Physician Assisted Living: The PAL Partner Initiative
GERALD E. THOMSON, M.D., ROSEMARY JOHNSON HURZELER,
R.N., M.P.H., H.A.,
GILBERT FRAUNHAR, M.A., AND KAYE HOWE, M.P.H.
all the advances in the care of patients, our many failures in the
provision of end of life care have been striking. Although in some
circumstances we simply may not know what the right actions would
be on behalf of patients, all agree with the need for companionate
attention to the comfort of those who are dying. Connecticut's Physician
Assisted Living Initiative is an exemplary program, providing a
means and framework for coordinated planning by all concerned in
the best interest of the dying patient. For physicians, it is the
opportunity to create the best possible setting to provide responsive,
support and compassionate care.
Gerald E. Thomson, M.D.,
Lambert and Sonneborn Professor of Medicine
and Senior Associate Dean
GERALD E. THOMSON, M.D., Samuel Lambert Professor
of Medicine, assistant vice president in the Faculty of Medicine,
and an associate dean in the College of Physicians and Surgeons,
he was elected president of the American College of Physicians (ACP)
at the college's 76th annual session March 16_19 in Atlanta. He
is past president of the New York Society of Nephrology, the Society
of Urban Physicians, and the Association of Academic Physicians;
ROSEMARY JOHNSON HURZELER, R.N., M.P.H., H.A., president and CEO
of The Connecticut Hospice, Inc., and the Hospice Institute for Education, Training, and Research, Inc. Currently
chairman of the Hospice Association of America and treasurer for
the National Association of Home Care. Chairman of the Yale Alumni
in Public Health from 1962_96. GILBERT FRAUNHAR, M.A., Connecticut
Hospice volunteer since October 1980. He received a bachelors degree
from Harvard College and a Masters from the University of Bridgeport.
KAYE HOWE, M.P.H., formerly Dean of Student Affairs, Yale University
School of Medicine, Department of Epidemiology and Public Health
(deceased 3 December 1997).
Why PAL? and Why Now?
times, awareness of the sanctity of patient
choice has reached new levels of sophistication. The new initiative
in Connecticut, Physician Assisted Living (PAL) will spread across
the nation. In the language of Wall Street, Americans will participate
in a " technical rally" through which each of us will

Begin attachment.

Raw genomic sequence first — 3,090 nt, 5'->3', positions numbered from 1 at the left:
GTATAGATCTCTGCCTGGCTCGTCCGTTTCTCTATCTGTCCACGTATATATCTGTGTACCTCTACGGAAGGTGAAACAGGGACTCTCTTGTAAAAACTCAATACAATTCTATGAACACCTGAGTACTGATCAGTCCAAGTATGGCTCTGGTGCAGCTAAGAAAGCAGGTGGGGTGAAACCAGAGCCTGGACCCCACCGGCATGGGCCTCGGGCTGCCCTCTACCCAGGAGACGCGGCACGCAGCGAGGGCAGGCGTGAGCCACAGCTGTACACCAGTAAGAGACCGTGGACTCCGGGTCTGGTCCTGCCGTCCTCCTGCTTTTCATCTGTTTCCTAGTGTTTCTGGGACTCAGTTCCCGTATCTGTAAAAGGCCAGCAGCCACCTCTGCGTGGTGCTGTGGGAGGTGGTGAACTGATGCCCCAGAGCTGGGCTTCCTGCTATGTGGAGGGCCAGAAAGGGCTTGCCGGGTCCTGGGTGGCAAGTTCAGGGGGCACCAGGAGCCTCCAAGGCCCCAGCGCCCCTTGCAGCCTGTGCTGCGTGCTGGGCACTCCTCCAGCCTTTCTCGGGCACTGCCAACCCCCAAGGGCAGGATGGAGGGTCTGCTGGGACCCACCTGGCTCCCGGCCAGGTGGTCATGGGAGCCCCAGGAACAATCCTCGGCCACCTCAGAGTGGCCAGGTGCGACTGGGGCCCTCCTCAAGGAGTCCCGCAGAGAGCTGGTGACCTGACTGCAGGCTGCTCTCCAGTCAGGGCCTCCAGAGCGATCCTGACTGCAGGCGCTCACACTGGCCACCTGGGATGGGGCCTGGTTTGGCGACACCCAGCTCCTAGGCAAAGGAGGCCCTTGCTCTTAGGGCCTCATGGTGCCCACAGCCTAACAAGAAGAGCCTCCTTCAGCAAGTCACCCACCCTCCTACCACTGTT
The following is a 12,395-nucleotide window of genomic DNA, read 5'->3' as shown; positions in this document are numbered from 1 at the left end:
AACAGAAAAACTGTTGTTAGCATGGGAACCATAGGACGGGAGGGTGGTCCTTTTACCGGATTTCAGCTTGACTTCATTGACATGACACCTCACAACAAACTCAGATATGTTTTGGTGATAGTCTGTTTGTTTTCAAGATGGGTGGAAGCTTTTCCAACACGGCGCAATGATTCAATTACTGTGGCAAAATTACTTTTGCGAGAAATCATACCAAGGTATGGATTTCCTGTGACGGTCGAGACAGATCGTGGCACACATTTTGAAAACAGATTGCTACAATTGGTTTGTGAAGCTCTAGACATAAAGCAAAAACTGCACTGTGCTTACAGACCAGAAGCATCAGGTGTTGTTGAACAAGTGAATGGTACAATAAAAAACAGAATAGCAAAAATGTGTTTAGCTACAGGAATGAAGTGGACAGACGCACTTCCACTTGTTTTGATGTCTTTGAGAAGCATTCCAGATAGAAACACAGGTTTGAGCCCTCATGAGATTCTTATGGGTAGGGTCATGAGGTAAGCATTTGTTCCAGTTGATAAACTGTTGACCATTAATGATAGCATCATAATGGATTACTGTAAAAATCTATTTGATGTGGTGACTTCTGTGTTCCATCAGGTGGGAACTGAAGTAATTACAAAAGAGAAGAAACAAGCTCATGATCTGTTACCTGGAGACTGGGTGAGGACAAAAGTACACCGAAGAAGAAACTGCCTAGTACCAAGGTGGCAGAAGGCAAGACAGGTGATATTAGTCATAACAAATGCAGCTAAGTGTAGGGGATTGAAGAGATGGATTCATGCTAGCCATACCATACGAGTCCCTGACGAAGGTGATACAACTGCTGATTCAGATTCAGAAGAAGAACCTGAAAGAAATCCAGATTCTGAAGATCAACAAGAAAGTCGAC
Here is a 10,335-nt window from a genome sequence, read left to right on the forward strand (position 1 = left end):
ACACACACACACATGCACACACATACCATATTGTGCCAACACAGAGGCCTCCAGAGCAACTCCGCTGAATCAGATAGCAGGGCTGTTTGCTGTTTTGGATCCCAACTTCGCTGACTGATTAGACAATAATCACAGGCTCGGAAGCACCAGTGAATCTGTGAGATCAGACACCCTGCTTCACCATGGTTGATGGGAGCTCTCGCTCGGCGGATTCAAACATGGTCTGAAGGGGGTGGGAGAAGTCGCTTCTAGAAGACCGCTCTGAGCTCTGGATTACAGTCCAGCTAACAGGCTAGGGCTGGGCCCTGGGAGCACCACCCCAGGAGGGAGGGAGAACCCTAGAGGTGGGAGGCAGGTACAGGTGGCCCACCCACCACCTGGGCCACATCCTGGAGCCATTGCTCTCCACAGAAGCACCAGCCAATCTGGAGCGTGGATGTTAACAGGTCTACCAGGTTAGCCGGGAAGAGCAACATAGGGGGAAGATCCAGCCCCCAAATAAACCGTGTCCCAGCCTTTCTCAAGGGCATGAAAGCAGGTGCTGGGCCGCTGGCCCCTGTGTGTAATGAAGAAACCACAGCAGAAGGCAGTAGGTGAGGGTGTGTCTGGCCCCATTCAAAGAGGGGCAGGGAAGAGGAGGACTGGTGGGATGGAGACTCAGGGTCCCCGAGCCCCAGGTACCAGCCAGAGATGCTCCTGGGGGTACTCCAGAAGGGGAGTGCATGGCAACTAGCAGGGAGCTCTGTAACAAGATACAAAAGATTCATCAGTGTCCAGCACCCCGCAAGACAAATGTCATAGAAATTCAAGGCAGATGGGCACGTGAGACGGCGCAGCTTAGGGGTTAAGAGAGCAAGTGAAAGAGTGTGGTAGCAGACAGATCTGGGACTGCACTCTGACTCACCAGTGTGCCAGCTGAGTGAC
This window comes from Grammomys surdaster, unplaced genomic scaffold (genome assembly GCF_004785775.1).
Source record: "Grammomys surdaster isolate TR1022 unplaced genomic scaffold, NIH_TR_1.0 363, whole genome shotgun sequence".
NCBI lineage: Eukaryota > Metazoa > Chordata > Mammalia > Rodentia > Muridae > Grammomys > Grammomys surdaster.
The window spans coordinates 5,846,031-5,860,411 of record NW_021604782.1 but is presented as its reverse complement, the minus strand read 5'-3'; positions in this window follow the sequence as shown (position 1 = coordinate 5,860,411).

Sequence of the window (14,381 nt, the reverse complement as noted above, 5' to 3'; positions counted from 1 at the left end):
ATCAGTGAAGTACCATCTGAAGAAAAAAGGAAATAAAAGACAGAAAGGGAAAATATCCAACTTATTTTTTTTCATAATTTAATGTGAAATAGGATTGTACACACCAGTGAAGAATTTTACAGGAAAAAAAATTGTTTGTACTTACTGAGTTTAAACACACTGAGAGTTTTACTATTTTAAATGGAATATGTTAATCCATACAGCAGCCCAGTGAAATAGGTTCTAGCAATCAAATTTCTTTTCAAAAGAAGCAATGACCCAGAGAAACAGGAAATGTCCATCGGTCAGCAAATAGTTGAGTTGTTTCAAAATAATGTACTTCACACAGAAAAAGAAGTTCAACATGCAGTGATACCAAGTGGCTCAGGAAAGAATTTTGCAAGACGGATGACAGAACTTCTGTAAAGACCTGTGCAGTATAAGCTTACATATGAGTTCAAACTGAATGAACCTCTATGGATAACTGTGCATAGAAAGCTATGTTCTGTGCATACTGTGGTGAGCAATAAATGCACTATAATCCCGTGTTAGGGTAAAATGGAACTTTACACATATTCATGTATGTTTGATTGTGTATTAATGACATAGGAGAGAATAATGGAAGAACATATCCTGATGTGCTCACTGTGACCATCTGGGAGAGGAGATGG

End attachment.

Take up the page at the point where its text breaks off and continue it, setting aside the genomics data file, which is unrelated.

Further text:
be given the chance to reinvest in ourselves and our future well-being.
PAL is a gift to all persons, whether they are well or unwell, which
introduces them to the hospice concepta care modality that
will add life to their days if not days to their lives, if and when
they confront irreversible illness.
Ten Principles of Hospice Care:
- Patient and family are regarded as the unit of care.
- Services are physician-directed and nurse-coordinated.
- Emphasis is on control of symptoms (physical, sociological,
- Care is provided by an interdisciplinary team.
- Trained volunteers are an integral part of the team.
- 6.Services are available on a 24-hours a day, seven-days
a week on call basis with emphasis on availability
of medical and nursing skills.
- Family members receive bereavement follow-up.
- Home care and inpatient care are coordinated.
- Patients accepted on the basis of health needs,
not on ability to pay.
- There are structured systems for staff support and
Critical Care Nurse
Volume 16, no. 1, 1993
©1974 The Connecticut Hospice
The Introduction of Physician Assisted Living
principles of hospice care (see box on previous page) were
introduced to this nation through a grassroots initiative early
in the 1970s when the first American hospice program, The Connecticut
Hospice, Inc., began caring for its first hospice home-care patient
from its New Haven headquarters on Prospect Street.
first discussions of hospice as a concept of care began in 1967
when Dame Cicely Saunders, O.M., F.R.C.P., founder of the modern
hospice movement, met with a small group of visionaries at Yale
University School of Medicine. In 1974, The Connecticut Hospice
initiated care for patients with cancer diagnoses, under a three-year
grant from the National Cancer Institute. In 1979 Connecticut led
the nation in creating the first licensure regulations for hospice
In the decade that followed, the hospice model of care was recognized
and replicated across the country. In 1977, then Secretary of Health,
Education and Welfare, Joseph A. Califano, Jr., promulgated a request
for proposals for a hospice demonstration project. As a result of
the information generated in that study, the federal government
created the Medicare Hospice Benefit in 1983 to be part of the prospective
payment system for hospitals.1 From that time to the
present, the number of Medicare-certified hospices has grown from
31 in 1984 to over 2,000 in 1996.2
75% of all hospice patients are age 65 or older.3 A description
of the hospice population by disease category reveals that a majority